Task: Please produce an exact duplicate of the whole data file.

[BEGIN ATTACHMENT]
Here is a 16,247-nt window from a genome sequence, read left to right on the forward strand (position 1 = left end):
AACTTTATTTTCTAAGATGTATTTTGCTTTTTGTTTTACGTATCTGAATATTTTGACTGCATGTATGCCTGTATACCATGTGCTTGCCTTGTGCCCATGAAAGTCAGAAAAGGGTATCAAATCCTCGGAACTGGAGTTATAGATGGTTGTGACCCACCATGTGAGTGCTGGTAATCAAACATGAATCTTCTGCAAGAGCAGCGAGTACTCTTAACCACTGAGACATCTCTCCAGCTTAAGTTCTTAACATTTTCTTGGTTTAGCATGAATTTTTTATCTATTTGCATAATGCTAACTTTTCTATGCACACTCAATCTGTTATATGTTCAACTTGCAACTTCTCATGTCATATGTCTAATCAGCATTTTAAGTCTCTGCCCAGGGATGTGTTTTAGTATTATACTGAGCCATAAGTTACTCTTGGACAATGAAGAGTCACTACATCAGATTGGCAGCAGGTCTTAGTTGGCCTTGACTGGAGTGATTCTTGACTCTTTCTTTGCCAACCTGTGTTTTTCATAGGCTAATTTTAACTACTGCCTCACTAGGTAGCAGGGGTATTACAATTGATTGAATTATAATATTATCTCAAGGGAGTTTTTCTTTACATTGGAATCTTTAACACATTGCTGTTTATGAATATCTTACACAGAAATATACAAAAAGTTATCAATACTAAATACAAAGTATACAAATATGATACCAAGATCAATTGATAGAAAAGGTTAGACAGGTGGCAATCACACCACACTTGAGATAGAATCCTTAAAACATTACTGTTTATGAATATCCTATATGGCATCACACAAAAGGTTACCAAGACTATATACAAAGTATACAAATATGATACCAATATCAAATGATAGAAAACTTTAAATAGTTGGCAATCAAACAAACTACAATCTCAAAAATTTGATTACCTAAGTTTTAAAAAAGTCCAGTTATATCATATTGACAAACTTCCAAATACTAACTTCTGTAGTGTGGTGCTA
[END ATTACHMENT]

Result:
Here is a 16,247-nt window from a genome sequence, read left to right on the forward strand (position 1 = left end):
AACTTTATTTTCTAAGATGTATTTTGCTTTTTGTTTTACGTATCTGAATATTTTGACTGCATGTATGCCTGTATACCATGTGCTTGCCTTGTGCCCATGAAAGTCAGAAAAGGGTATCAAATCCTCGGAACTGGAGTTATAGATGGTTGTGACCCACCATGTGAGTGCTGGTAATCAAACATGAATCTTCTGCAAGAGCAGCGAGTACTCTTAACCACTGAGACATCTCTCCAGCTTAAGTTCTTAACATTTTCTTGGTTTAGCATGAATTTTTTATCTATTTGCATAATGCTAACTTTTCTATGCACACTCAATCTGTTATATGTTCAACTTGCAACTTCTCATGTCATATGTCTAATCAGCATTTTAAGTCTCTGCCCAGGGATGTGTTTTAGTATTATACTGAGCCATAAGTTACTCTTGGACAATGAAGAGTCACTACATCAGATTGGCAGCAGGTCTTAGTTGGCCTTGACTGGAGTGATTCTTGACTCTTTCTTTGCCAACCTGTGTTTTTCATAGGCTAATTTTAACTACTGCCTCACTAGGTAGCAGGGGTATTACAATTGATTGAATTATAATATTATCTCAAGGGAGTTTTTCTTTACATTGGAATCTTTAACACATTGCTGTTTATGAATATCTTACACAGAAATATACAAAAAGTTATCAATACTAAATACAAAGTATACAAATATGATACCAAGATCAATTGATAGAAAAGGTTAGACAGGTGGCAATCACACCACACTTGAGATAGAATCCTTAAAACATTACTGTTTATGAATATCCTATATGGCATCACACAAAAGGTTACCAAGACTATATACAAAGTATACAAATATGATACCAATATCAAATGATAGAAAACTTTAAATAGTTGGCAATCAAACAAACTACAATCTCAAAAATTTGATTACCTAAGTTTTAAAAAAGTCCAGTTATATCATATTGACAAACTTCCAAATACTAACTTCTGTAGTGTGGTGCTA